As mentioned in this post, the AVBFB attended the State Government’s innovative and informative first ever prescribed burning forum called “The Burning Question: Now & Beyond” in Busselton last week.

The three day event was very valuable and we thank Emergency Services Minister Hon Fran Logan and OBRM/OEM for the invitation to participate.

Among the many highly qualified speakers was Dr Richard Thornton – the Chief Executive Officer of the Bushfire and Natural Hazards CRC. We apologise for the quality of the photo, but as you can see by the slide below, Dr Thornton provided the forum with ample scientific evidence of the correlation between mitigation in the form of prescribed burning and the occurrence of big fires.


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Although this wasn’t the forum for discussion about the need for an independent Rural Fire Service, we not only see the link between fuel reduction and less major incidents, but also see very clearly that the current 580+ volunteer bush fire brigades based in large and small towns across WA are a fundamental part of the solution. We argue that if there was to be some magical pot of money that could fund paid staff in place of volunteers, many small brigades in small communities would be consolidated into larger, but far less numerous paid stations or brigades.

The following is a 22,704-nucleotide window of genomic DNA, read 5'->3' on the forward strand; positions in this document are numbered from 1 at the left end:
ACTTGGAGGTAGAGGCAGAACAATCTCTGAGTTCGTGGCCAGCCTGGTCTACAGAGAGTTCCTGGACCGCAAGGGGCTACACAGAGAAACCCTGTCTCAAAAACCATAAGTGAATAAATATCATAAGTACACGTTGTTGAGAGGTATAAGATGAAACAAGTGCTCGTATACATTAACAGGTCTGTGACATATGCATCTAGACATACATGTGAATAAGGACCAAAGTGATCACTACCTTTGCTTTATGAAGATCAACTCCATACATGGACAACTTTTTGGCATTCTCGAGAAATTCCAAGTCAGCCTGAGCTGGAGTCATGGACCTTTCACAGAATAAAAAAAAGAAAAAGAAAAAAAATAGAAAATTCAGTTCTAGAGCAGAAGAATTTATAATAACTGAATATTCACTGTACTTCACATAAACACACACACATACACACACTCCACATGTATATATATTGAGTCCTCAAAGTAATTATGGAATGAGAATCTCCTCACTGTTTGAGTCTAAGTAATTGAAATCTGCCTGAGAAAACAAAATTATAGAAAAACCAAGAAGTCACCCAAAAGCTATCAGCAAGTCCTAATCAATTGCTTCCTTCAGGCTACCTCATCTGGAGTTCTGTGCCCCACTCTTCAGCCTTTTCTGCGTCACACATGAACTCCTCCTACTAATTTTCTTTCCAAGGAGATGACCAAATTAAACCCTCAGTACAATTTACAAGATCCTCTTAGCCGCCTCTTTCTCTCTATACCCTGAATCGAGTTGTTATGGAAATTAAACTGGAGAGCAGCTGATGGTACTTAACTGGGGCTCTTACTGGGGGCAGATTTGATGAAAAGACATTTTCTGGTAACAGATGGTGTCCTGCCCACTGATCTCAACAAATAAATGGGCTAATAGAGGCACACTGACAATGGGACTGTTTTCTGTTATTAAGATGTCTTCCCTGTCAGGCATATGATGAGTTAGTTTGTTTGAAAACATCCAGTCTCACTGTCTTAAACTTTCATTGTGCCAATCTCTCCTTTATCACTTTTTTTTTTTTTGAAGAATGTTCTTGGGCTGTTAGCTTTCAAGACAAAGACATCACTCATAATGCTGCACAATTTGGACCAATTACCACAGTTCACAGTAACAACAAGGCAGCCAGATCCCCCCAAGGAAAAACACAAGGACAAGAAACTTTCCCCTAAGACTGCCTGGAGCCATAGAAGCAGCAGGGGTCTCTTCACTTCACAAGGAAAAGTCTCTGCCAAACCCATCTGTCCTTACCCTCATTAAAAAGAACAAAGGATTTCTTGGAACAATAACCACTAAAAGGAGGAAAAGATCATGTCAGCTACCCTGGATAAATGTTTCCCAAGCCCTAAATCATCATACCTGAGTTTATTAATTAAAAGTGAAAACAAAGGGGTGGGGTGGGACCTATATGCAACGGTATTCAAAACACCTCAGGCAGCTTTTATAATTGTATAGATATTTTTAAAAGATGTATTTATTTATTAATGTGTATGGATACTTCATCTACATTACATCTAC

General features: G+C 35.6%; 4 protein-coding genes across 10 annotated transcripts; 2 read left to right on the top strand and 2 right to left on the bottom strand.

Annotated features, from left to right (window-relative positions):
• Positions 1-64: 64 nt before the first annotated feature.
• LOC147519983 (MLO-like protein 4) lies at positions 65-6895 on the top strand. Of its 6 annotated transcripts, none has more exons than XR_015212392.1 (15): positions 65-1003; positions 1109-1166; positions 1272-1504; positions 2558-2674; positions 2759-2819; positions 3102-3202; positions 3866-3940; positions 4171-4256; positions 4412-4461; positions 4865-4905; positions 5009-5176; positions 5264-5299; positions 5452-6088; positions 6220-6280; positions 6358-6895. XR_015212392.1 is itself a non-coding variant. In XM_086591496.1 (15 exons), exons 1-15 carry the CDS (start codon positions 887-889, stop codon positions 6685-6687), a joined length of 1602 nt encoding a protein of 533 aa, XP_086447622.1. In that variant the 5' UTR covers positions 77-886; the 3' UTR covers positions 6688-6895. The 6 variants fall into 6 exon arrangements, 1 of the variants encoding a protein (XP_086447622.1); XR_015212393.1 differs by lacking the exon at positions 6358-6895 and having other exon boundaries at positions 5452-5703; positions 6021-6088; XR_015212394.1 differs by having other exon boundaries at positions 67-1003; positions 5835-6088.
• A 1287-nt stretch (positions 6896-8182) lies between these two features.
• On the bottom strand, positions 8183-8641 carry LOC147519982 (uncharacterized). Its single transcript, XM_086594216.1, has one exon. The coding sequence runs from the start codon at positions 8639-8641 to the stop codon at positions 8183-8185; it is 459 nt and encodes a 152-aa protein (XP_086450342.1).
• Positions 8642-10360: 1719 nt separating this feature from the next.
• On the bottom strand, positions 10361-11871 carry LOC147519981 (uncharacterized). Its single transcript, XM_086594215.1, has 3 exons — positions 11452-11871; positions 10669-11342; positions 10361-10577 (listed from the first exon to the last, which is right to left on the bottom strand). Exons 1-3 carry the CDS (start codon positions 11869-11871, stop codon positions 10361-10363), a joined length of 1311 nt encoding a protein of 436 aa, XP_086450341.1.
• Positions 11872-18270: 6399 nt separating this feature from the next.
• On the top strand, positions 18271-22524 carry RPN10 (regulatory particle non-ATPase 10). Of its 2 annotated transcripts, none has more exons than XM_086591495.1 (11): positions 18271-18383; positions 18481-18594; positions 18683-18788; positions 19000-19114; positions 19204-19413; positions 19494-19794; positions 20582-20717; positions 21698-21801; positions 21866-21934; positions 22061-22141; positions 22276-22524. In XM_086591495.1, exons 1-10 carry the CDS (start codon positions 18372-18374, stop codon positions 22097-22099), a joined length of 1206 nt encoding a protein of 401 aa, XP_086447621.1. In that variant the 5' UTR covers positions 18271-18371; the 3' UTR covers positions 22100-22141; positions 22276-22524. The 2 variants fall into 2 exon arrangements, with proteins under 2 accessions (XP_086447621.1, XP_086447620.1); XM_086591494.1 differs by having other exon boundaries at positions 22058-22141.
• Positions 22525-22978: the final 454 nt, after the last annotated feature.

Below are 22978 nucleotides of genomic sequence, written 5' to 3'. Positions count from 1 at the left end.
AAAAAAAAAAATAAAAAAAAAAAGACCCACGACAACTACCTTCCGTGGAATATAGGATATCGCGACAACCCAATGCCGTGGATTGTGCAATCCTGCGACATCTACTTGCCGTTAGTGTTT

In turn, that would mean slower response times to small fires, which would increase the number of bigger fires (because they weren’t extinguished when they were small) and perhaps more importantly, reduce the amount of local knowledge and small-scale mitigation currently done by volunteers in their local communities.

The message is simple:

  • fuel load reduction is very cost efficient and extremely cost efficient when it’s managed by volunteers
  • mitigation work has a large impact on reducing major incidents
  • as DFES is a self-declared response agency, the vast majority of mitigation work is done by members of WA’s 26,000 Volunteer Bush Fire Service
  • allowing the number of volunteers and/or brigades to continue to fall will reduce the amount of local knowledge, expertise and ultimately, mitigation
  • reduced mitigation will mean more large incidents that damage human life, our natural environment and built assets.

Thanks Dr Thornton – we appreciate the science that you your colleagues are contributing to our knowledge of just how valuable we all are in this risk-filled land.

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